Not far from the centre, 20 or 30 minutes by bike, there is a place called The Orchard. It is a little cabin with outside seating where they bake the best scones in England. There, it is said, between apple trees and tall grass, Virginia Woolf and E.M. Forster sat to write. And it is hard to think of a better place to write, although Cambridge is full of them: riverside cafés, underground coffee shops, little tea rooms in every corner, giant trees perfect for reclining, comfortable benches in front of beautiful buildings, semi deserted pubs with thick wooden tables and huge chimneys.
Much of the time I spent in Cambridge, I spent in places like that. The rest of the time I was probably around Market Square. Old Market Square, where dozens of stands appeared every morning; fish, fruits, baked potatoes, kebabs and, above all, second-hand books. Two big stands had my attention, offering treasures buried beneath hundreds of best-sellers and paperbacks of all kinds. This is where my Agatha Christie collection started. Before, I had read Sparkling Cyanide and so the first book I bought in Cambridge was The Murder of Roger Ackroyd, where I met Hercule Poirot. Later I bought At Bertrams Hotel, where I found the best detective of all times, Miss Marple. Almost every week I would buy a paperback for one pound, which resulted in tremendous difficulties when going back to Mexico.
Apart from my Christies, in Market Square I found a beautiful edition of Alice’s Adventures in Wonderland and Through the Looking Glass from 1971. A beautiful brown book with golden letters on its back and yellow pages. Later I also found a sixties edition of The Italian, a gothic novel by Ann Radcliffe, basically unknown now but very famous in its time, a red book with its title almost unintelligible. Radcliffe is one of the authors mention in Jane Austen’s Northanger Abbey, one of the books I read before arriving in Cambridge. Some weeks after finding The Italian among piles of old Grisham’s novels, I decided to look for The Mysteries of Udolpho, the novel which Austen’s heroine reads. I spent many months hunting for it among second-hands books, and I finally found it in Waterstones, a new Penguin edition, around a thousand pages long in tiny letters. This literary founding only increased my love for both the city and literature, so much I decided to get my degree on literature. Some other loves were also found, among them afternoon tea with lemon and milk, Chelsea buns and cycling.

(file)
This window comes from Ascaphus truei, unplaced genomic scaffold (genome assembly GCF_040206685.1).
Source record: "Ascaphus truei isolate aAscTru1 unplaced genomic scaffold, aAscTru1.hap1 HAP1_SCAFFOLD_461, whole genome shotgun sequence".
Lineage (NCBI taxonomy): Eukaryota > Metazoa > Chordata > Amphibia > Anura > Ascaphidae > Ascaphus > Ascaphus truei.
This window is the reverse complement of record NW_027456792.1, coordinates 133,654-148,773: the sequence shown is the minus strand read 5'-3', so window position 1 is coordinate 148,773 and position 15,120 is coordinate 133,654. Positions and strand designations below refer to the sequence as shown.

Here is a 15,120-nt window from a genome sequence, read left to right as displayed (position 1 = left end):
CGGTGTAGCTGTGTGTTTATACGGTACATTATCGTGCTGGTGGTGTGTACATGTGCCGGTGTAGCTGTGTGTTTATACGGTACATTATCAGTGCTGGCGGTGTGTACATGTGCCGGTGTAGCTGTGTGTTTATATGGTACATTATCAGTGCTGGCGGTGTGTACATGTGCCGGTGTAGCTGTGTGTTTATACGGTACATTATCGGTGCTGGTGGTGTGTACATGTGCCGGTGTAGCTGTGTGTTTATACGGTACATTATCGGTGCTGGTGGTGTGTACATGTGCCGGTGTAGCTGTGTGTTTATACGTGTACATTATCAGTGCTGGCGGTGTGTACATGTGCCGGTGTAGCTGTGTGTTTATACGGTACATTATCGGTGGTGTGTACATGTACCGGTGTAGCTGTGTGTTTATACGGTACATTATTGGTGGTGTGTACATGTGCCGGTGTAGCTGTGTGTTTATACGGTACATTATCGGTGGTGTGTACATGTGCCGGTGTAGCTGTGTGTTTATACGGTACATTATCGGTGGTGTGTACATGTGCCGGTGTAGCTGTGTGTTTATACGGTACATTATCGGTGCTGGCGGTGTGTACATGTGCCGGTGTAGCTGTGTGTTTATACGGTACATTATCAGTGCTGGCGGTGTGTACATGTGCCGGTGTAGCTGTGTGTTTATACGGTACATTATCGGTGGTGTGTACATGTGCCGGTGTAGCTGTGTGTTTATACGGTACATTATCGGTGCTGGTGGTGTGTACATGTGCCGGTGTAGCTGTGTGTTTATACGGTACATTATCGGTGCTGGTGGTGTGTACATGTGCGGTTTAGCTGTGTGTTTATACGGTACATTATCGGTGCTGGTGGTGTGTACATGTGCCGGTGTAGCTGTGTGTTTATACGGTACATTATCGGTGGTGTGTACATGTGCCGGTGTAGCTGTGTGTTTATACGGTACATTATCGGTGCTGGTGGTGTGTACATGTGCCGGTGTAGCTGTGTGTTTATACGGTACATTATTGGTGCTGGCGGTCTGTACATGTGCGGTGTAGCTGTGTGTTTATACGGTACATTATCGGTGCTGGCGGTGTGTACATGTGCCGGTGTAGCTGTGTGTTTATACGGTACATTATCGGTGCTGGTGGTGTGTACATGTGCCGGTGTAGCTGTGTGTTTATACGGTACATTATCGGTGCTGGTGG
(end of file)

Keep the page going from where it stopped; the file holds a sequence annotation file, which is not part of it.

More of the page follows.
Because Cambridge is a city to cycle. The place where I lived was about two miles away from King’s Parade, where I went almost every day, so a bike seemed to me the best transport. The city centre is completely covered in parked bikes and the number of cyclist is by far bigger than that of the car drivers, two facts that make me think of Cambridge with nostalgia now that I live in Mexico City. And having a bike there was a good idea… until November, where I started reconsidering after falling a couple of times due to the frozen streets. But my budget would not allow other types of transport, so reconsideration didn’t last long. I have always thought one can get used to anything, from two pairs of socks (the second over my jeans to avoid trapping in the wheels), to carrying a chain and lock and remembering where among that vast sea of bikes I had parked mine.
Still now I remember what it felt like to ride a bike from Parkers Piece to Hills Road, then through Cherry Hinton Road and Coleridge Road… even when much time passed until I knew who Coleridge was and how important his poetry would be for me. Much time passed, too, until I had to say goodbye to that grey bike that kept me company and whose little front basket carried my books so many times.
I arrived in Nottingham not knowing what to expect. Before this trip I had spent some time in England—in Cambridge, London and some other places north and south—,but the Midlands remained unknown to me. I had heard of the city only in relation with Robin Hood, Richard the Lionheart and Sherwood Forest. When I arrived, on a bus from London in the middle of the night, my first glimpses of the city were not quite the best. A dirty bus stop and an empty street. And damp cold. However, my first morning there made me realise that Nottingham is one of those cities that transform from day to night and from weekdays to weekends.